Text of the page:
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Synopsis

The Big Red Machine dominated major league baseball in the 1970s, but the Cincinnati franchise began its climb to that pinnacle in 1961, when an unlikely collection of cast-offs and wannabes stunned the baseball world by winning the National League pennant. Led by revered manager Fred Hutchinson, the team featured rising stars like Frank Robinson, Jim O’Toole, and Vada Pinson, fading stars like Gus Bell and Wally Post, and a few castoffs who suddenly came into their own, like Gene Freese and 20-game-winner Joey Jay.

In time to celebrate the 50th anniversary of their pennant-winning season, the amazing story of the “Ragamuffin Reds” is told from start to finish in Before the Machine. Written by long-time Reds Report editor Mark J. Schmetzer and featuring dozens of photos by award-winning photographer Jerry Klumpe of the Cincinnati Post & Times Star, this book surely will be a winner with every fan in Reds country and coincides with an anniversary exhibit at the Cincinnati Reds Hall of Fame and Museum.

Through interviews and research, Before the Machine captures the excitement of a pennant race for a team that had suffered losing seasons in 14 of the past 16 years. Schmetzer also beautifully evokes the time and place-a muggy Midwestern summer during which, as the new song of the season boasts, “the whole town’s batty for that team in Cincinnati.” Led by regional talk-show star Ruth Lyons (the Midwest’s “Oprah”) fans rallied around the Reds as never before.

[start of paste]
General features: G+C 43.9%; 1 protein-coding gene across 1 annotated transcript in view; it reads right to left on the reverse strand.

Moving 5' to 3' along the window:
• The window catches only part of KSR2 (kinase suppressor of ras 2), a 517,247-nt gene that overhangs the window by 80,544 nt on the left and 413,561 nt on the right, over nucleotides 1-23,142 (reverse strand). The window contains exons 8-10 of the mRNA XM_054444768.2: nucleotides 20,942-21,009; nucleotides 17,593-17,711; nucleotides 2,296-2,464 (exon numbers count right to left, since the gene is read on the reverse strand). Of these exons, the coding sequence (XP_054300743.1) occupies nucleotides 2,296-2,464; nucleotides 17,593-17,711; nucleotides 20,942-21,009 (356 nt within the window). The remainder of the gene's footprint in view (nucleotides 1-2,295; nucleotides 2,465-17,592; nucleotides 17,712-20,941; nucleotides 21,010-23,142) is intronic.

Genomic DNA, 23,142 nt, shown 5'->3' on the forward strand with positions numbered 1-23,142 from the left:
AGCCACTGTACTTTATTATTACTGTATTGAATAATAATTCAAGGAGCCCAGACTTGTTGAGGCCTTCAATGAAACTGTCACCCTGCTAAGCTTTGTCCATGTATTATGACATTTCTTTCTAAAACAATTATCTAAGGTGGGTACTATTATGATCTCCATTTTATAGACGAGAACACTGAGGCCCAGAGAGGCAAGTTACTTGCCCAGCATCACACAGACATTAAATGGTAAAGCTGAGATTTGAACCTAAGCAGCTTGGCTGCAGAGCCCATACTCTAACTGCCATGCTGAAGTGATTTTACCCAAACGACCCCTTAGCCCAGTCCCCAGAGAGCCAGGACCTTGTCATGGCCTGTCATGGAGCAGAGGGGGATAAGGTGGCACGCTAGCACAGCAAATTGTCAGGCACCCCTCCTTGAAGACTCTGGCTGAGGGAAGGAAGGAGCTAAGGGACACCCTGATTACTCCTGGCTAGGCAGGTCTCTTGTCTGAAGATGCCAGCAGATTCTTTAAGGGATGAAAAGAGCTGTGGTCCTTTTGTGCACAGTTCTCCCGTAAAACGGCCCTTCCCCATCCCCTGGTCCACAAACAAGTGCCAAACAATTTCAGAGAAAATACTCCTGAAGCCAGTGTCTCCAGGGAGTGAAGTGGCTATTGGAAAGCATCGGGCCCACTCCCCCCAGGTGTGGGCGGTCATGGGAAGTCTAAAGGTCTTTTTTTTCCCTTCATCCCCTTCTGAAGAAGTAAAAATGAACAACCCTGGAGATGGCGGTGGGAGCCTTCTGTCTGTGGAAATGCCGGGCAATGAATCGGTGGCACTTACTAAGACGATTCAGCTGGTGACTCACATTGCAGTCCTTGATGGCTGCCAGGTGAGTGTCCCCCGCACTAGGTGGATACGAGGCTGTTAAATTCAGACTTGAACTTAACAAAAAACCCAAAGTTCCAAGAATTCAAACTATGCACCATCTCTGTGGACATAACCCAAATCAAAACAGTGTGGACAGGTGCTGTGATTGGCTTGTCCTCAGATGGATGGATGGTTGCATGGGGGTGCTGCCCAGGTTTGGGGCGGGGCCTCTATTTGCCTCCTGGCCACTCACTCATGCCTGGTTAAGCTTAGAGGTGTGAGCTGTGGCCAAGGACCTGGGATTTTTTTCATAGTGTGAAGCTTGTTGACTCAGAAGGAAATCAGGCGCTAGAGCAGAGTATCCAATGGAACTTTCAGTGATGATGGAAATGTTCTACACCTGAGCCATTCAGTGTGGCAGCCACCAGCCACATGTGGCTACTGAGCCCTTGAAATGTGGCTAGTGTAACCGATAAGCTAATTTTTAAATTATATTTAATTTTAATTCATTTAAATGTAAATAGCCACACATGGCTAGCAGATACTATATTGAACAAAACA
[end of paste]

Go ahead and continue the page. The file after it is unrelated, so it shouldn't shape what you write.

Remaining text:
The year didn’t begin well for the team. Budding superstar Frank Robinson was arrested right before spring training for carrying a concealed weapon, and long-time owner Powel Crosley Jr., died suddenly just days before the start of the season. Few experts-or fans-gave the Reds much of a chance at first place anyway. With powerhouse teams in Los Angeles, San Francisco, and Milwaukee, the National League pennant was unlikely to fly over Cincinnati’s Crosley Field.

But manager Hutchinson somehow galvanized his motley crew and led them to victory after victory. Joey Jay, who had languished with the Braves, mowed down hitters while his rotation mates O’Toole and knuckleballer Bob Purkey did the same. The team also featured a dynamic duo in the bullpen in Bill Henry and Jim Brosnan, whose book about the season, Pennant Race, became a national bestseller the following year. As the rest of the league kept waiting for the Reds to fade, Hutch’s boys kept winning-and finally grabbed the pennant.

Though they couldn’t continue their magic in the World Series against the Yankees, the previously moribund Reds franchise did continue to their success throughout the decade, winning 98 games in 1962 and falling just short of another pennant in 1964. They established a recipe for success that would lead, a few years later, to the emergence of the Big Red Machine.

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